Iranians resist internet censorship amid deadly street protests

Tor usage skyrockets as citizens try to bypass blocks


Iranian authorities have blocked Instagram and other social media platforms in response to a wave of street protests across the country this week.

The clampdown has resulted in Tor users climbing from around 6k at the beginning of December to over 10,000 at the last count as citizens seek to circumvent the controls, according to official stats.

The Islamic Republic's government has blocked Telegram and Instagram amid demonstrations, initially about economic conditions, in which at least 22 people have lost their lives.

In a possibly related development, a BGP routing protocol outage hit Iran yesterday (January 1).

Telegram's "public channels" are an important source of news for many in Iran partly because competing services such as Twitter and Facebook have long since been blocked.

Iranian authorities have previously permitted Telegram because of the messaging service's use of local (closed) content delivery networks, a technical decision that has attracted both concern and calls for greater transparency from human rights advocates.

Telegram has 25 million daily users in Iran, according to estimates cited by celeb whistleblower Edward Snowden.

Pavel Durov, Telegram's founder, confirmed that Iran has "blocked access to Telegram for its citizens due to opposition activity in channels" clarifying that this was different from Telegram's own decision to block a particular channel that was advocating violence against the Iranian police.

A presentation by tech expert and human rights activist Mahsa Alimardani at last week's 34C3 conference on internet censorship in Iran and related topics can be found below. ®

Youtube Video

Broader topics

Narrower topics


Other stories you might like

  • Google opens the pod doors on Bay View campus
    A futuristic design won't make people want to come back – just ask Apple

    After nearly a decade of planning and five years of construction, Google is cutting the ribbon on its Bay View campus, the first that Google itself designed.

    The Bay View campus in Mountain View – slated to open this week – consists of two office buildings (one of which, Charleston East, is still under construction), 20 acres of open space, a 1,000-person event center and 240 short-term accommodations for Google employees. The search giant said the buildings at Bay View total 1.1 million square feet. For reference, that's less than half the size of Apple's spaceship.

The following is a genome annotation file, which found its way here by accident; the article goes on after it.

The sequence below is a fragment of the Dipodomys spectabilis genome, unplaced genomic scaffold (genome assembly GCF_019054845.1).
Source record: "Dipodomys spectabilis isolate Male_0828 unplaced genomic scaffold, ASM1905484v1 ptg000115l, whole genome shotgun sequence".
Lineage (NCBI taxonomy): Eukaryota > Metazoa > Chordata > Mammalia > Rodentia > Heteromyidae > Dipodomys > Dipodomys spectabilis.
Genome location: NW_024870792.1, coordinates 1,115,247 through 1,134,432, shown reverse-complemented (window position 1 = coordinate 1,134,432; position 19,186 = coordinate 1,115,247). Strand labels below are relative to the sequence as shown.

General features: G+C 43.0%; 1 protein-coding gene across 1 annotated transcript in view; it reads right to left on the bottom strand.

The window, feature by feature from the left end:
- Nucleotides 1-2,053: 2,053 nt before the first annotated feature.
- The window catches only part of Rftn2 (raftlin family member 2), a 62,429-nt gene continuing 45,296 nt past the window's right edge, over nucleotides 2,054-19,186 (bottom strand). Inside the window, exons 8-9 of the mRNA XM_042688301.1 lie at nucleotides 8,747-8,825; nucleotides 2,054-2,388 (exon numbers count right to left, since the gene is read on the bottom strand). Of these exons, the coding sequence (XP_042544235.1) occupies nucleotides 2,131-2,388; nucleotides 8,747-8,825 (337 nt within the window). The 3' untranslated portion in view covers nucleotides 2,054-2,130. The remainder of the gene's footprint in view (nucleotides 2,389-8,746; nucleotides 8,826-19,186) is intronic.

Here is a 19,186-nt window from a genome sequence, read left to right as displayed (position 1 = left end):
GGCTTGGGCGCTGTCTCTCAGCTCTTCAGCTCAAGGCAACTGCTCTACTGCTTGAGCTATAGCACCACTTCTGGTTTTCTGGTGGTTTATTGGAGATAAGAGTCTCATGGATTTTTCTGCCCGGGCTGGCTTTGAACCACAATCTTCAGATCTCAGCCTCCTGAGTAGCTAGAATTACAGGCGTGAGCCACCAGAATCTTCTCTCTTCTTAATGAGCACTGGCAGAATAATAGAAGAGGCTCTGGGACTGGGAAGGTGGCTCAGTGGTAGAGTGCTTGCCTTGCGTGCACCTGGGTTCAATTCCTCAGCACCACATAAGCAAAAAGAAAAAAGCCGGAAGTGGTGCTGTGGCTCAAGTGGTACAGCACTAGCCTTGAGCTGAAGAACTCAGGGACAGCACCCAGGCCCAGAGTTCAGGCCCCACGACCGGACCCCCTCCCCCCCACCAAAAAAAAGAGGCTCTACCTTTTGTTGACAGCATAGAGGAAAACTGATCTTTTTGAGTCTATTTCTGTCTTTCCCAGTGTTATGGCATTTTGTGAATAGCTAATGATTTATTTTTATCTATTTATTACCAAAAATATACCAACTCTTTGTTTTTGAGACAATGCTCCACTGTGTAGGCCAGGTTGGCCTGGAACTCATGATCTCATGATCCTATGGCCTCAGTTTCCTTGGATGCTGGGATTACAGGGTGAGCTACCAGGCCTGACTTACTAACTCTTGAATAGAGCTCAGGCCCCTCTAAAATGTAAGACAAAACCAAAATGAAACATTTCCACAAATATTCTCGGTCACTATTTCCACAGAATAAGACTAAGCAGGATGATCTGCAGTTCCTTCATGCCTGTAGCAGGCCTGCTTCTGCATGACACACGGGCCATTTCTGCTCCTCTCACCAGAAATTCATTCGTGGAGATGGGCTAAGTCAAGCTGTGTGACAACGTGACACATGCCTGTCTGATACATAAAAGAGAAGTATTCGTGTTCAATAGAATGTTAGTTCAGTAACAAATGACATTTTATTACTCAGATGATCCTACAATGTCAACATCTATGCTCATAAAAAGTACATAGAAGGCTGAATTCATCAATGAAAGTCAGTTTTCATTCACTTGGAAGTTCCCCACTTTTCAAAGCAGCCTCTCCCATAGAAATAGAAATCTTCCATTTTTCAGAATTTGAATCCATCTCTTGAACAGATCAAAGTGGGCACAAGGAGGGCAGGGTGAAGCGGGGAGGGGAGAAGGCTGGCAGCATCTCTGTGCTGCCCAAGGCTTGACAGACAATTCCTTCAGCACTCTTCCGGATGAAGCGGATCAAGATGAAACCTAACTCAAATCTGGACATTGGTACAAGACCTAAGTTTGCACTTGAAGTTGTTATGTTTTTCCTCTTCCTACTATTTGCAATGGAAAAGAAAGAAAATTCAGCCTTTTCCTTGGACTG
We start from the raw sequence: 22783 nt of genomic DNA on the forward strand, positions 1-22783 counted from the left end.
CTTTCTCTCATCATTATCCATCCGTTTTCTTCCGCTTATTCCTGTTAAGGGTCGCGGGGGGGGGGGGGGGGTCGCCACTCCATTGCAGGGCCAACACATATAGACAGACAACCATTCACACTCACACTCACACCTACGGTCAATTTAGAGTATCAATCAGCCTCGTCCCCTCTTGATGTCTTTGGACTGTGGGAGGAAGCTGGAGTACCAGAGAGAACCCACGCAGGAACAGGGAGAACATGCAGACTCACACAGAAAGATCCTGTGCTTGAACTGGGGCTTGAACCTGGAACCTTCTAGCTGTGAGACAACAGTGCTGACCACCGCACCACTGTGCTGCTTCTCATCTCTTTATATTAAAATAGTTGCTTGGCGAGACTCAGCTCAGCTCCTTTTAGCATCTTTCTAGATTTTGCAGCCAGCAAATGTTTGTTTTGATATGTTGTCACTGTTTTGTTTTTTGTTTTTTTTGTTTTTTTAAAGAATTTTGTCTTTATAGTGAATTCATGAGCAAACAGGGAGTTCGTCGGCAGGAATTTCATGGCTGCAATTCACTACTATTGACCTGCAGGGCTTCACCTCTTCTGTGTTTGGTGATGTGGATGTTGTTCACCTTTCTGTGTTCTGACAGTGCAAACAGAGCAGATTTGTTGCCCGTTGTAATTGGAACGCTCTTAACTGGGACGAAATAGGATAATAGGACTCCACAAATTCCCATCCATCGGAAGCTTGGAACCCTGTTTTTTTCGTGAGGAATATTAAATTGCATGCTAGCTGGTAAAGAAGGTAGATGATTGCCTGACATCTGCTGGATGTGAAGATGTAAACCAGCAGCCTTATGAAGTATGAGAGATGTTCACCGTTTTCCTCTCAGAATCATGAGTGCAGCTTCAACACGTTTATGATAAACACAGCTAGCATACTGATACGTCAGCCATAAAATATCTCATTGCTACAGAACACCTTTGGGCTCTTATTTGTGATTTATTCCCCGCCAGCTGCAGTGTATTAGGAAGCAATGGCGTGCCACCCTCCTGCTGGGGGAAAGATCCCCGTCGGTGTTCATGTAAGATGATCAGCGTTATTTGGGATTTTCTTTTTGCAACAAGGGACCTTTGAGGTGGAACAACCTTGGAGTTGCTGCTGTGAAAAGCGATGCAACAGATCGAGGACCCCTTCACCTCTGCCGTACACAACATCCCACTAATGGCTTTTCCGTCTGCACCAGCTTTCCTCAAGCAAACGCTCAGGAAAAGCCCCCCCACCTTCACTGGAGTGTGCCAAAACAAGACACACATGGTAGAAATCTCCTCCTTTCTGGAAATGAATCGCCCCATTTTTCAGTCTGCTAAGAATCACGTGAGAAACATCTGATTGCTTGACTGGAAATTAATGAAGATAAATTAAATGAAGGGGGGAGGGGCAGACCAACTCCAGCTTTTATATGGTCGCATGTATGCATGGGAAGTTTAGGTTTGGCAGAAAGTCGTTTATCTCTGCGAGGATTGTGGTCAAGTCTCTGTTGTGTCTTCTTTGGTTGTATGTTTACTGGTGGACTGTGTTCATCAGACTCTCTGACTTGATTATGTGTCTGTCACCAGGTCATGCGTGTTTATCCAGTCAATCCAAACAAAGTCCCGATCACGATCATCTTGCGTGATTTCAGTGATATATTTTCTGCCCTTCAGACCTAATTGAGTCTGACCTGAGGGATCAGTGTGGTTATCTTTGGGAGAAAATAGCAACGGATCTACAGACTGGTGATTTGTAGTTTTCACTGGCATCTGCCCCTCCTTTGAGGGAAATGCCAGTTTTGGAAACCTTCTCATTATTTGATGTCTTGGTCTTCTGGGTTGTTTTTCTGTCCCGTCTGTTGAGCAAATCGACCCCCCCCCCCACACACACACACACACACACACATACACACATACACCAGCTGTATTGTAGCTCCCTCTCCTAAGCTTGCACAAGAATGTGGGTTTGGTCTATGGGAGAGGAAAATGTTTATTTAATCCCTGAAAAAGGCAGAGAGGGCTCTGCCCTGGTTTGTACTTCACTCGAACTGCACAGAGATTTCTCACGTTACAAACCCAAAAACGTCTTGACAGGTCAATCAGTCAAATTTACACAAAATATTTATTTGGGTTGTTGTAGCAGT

The roofs on the two main buildings, which look like pavilions roofed in sails, were designed that way for a purpose: They're a network of 90,000 scale-like solar panels nicknamed "dragonscales" for their layout and shimmer. By scaling the tiles, Google said the design minimises damage from wind, rain and snow, and the sloped pavilion-like roof improves solar capture by adding additional curves in the roof. 

    Continue reading
  • Pentester pops open Tesla Model 3 using low-cost Bluetooth module
    Anything that uses proximity-based BLE is vulnerable, claim researchers

    Tesla Model 3 and Y owners, beware: the passive entry feature on your vehicle could potentially be hoodwinked by a relay attack, leading to the theft of the flash motor.

    Discovered and demonstrated by researchers at NCC Group, the technique involves relaying the Bluetooth Low Energy (BLE) signals from a smartphone that has been paired with a Tesla back to the vehicle. Far from simply unlocking the door, this hack lets a miscreant start the car and drive away, too.

    Essentially, what happens is this: the paired smartphone should be physically close by the Tesla to unlock it. NCC's technique involves one gadget near the paired phone, and another gadget near the car. The phone-side gadget relays signals from the phone to the car-side gadget, which forwards them to the vehicle to unlock and start it. This shouldn't normally happen because the phone and car are so far apart. The car has a defense mechanism – based on measuring transmission latency to detect that a paired device is too far away – that ideally prevents relayed signals from working, though this can be defeated by simply cutting the latency of the relay process.

    Continue reading
  • Google assuring open-source code to secure software supply chains
    Java and Python packages are the first on the list

    Google has a plan — and a new product plus a partnership with developer-focused security shop Snyk — that attempts to make it easier for enterprises to secure their open source software dependencies.

    The new service, announced today at the Google Cloud Security Summit, is called Assured Open Source Software. We're told it will initially focus on some Java and Python packages that Google's own developers prioritize in their workflows. 

    These two programming languages have "particularly high-risk profiles," Google Cloud Cloud VP and GM Sunil Potti said in response to The Register's questions. "Remember Log4j?" Yes, quite vividly.

    Continue reading

Biting the hand that feeds IT © 1998–2022